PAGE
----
Christie McIver and her daughter Indigo both live with coeliac disease, and it’s a life filled with adventure, positivity, and meaningful moments.  

Mother and daughter smiling together: Christie McIver and Indigo
Christie McIver and her daughter Indigo.

Christie McIver, 44, lives in Sydney’s Northern Beaches with her husband Campbell and children Indigo, 12, and Cayden, 10. Christie was diagnosed with coeliac disease at age 30 after an extended honeymoon in India, and her daughter, Indigo was diagnosed at age five. The family shares an adventurous spirit; Christie and Indigo share the same positive perspective on living with coeliac disease – and have a beautiful bond.  

“Coeliac disease was a complete surprise to me. My husband and I embarked on a three-month round the world holiday for our honeymoon: India, Italy, New York, Canada and Alaska. Unfortunately, I picked up giardia in India. After losing 15kgs and being incredibly sick while away, my parents at home were very worried but I was determined to continue on the trip knowing that it might be some time before I could get away for that period of time again.”  

“My mum had arranged for me to see a gastroenterologist on my return, who diagnosed me almost immediately as having coeliac disease: a blood test, then endoscopy confirmed this. I also had to have regular iron injections as my levels were so low. I think it was a blessing to find out when I did as my husband and I wanted to start a family and not being diagnosed with coeliac disease could have led to unexplained issues in falling pregnant.

“My diagnosis explained a lot. I was always low in iron, would feel bloated and some days was very tired. I was diagnosed as anaemic while living in London, but no one picked up or even tested for coeliac disease. Members of my husband’s family had coeliac disease, but this was something I never considered. This was not in my family, but since my diagnosis I noticed my aunt had typical symptoms and she was then diagnosed with coeliac disease.” 

Indigo was a healthy and happy baby, but when she was around three years old she seemed to be self-diagnosing herself by avoiding bread, cereal and pasta, which my mum later told me I had also done as a child. When I was young I would never eat cereal or sandwiches and my breakfast was always boiled rice.”   

“At age five, Indigo was diagnosed with coeliac disease. Indigo was going to occupational therapy from age four for sensory issues; after the coeliac disease diagnosis this all went away and the therapist said that it has been known that certain issues requiring OT can be linked to coeliac disease. I wish I had known that earlier. She must have been feeling awful.”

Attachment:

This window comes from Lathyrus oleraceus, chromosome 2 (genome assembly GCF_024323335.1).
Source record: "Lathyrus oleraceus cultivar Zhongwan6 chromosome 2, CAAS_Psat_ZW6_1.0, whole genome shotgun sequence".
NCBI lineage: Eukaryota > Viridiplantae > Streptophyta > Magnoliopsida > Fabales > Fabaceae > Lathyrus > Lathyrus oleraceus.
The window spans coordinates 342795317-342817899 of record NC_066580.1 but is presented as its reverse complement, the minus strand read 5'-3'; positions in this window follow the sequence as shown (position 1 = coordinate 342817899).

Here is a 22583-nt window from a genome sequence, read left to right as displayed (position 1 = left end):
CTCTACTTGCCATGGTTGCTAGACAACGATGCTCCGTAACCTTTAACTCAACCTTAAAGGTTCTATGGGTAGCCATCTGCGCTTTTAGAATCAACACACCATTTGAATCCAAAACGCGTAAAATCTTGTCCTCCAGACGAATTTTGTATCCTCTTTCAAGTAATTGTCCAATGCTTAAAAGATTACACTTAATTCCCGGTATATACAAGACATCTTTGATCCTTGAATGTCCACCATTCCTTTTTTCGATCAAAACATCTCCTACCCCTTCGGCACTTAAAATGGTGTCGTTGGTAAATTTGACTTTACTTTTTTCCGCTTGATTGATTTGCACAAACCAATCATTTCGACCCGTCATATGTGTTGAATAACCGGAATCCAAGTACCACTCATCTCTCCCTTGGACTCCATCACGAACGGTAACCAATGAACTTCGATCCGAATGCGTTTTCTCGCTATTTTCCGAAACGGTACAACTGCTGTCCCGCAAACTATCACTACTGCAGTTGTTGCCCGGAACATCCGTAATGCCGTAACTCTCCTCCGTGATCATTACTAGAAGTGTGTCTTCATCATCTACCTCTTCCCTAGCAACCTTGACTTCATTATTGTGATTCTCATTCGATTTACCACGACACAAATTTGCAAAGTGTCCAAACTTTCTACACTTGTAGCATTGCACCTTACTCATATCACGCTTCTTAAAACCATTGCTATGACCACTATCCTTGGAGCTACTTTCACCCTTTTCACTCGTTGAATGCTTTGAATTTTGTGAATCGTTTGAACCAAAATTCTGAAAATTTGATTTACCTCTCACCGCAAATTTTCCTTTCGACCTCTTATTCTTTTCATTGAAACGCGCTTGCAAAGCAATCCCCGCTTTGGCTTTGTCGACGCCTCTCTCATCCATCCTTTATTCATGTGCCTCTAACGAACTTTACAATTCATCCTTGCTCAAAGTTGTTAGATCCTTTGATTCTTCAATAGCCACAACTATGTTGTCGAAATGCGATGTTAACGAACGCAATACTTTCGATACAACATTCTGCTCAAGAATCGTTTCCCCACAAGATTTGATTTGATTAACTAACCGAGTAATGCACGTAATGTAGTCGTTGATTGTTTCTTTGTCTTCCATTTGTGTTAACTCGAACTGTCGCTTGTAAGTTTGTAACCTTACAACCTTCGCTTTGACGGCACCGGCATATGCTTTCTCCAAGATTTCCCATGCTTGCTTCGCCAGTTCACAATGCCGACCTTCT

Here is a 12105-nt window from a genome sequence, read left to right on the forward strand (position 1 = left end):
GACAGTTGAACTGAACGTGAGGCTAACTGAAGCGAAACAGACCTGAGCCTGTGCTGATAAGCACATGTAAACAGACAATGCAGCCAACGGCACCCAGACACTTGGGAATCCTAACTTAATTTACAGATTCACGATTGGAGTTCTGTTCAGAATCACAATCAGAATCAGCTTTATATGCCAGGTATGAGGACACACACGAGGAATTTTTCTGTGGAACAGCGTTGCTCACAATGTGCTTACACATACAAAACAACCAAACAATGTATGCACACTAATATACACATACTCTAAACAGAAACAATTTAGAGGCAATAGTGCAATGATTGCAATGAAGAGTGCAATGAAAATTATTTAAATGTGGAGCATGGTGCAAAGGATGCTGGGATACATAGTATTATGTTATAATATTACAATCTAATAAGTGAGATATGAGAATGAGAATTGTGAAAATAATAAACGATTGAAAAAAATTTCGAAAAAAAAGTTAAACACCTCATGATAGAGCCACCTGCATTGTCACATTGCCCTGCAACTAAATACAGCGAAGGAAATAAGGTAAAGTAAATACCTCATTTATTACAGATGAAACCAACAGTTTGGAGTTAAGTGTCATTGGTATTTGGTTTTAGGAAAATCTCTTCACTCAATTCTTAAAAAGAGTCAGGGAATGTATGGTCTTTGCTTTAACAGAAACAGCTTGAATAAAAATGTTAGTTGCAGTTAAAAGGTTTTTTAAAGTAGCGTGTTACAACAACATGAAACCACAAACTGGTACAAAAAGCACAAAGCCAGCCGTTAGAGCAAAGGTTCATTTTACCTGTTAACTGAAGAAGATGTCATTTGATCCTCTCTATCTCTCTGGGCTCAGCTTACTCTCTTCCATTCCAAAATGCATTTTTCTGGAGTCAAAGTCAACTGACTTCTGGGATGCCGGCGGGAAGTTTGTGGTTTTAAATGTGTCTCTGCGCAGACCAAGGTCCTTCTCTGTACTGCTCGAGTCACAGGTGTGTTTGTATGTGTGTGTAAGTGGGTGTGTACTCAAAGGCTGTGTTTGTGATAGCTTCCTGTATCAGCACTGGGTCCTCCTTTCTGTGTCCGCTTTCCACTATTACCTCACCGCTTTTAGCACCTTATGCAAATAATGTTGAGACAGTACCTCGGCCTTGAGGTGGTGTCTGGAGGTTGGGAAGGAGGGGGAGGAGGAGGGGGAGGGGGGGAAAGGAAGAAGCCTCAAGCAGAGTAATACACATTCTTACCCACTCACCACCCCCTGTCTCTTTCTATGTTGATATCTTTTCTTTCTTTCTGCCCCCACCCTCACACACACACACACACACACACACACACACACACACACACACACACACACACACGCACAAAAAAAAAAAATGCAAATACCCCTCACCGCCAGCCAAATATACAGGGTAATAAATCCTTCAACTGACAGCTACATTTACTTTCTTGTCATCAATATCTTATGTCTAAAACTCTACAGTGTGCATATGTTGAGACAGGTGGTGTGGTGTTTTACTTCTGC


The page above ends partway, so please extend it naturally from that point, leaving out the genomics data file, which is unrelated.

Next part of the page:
“My husband and son do not have coeliac disease, but have a good understanding of it and are happy to accommodate us when we dine out. At home, we have a four-slice toaster where Indigo and I have two and the boys the other two. I’m conscious to always wipe down benches and everyone uses different knives for condiments to avoid cross contamination.” 

“Over the years I have found myself in certain situations where there is no gluten free option or you might be invited somewhere that may not have food available, so I always eat before I go, take my own snacks or just go without and that’s okay… I know how important it is to stick with the diet. “

“I always remind Indigo to take some food with her. I pack gluten-free bread for sleepovers and she knows to always ask. People tend to go above and beyond to come up with something you can eat.  I think I have taught Indigo that it is okay to miss out if it means not getting sick.” 

“I get a lot out of life and feel very grateful for the life I have. My philosophy is ‘You have one life, make it a good one!’ We love holidays and do tend to go away a lot. We don’t shy away from overseas trips, having been to Bali, Fiji, USA and next year Borneo. We use a gluten-free app to research restaurants in the area and make sure we also post tips for fellow travellers. We discuss options with restaurant staff and if needed, we opt for rice dishes with vegetables and no sauces to be safe.  We take bread and snacks that can keep us going and lean on each other as we have a mutual understanding of the disease and the importance of our strict diet.”

“I’m really proud of how Indigo manages what she can and can’t eat. She reads ingredients on packets, doesn’t complain about missing out and always finds a gluten-free option. We have so much fun each year going to the Gluten Free Expo being able to try everything and trolley out lots of food to enjoy. It’s a positive experience for us both to be doing together. ” 

“I know how much children don’t like being the odd ones out, but Indigo seems to have taken it all in her stride and the disease has enabled us to share a close bond while we navigate this journey together.” 



A family with parents and their young son and daughter posing in front of golden gate bridge


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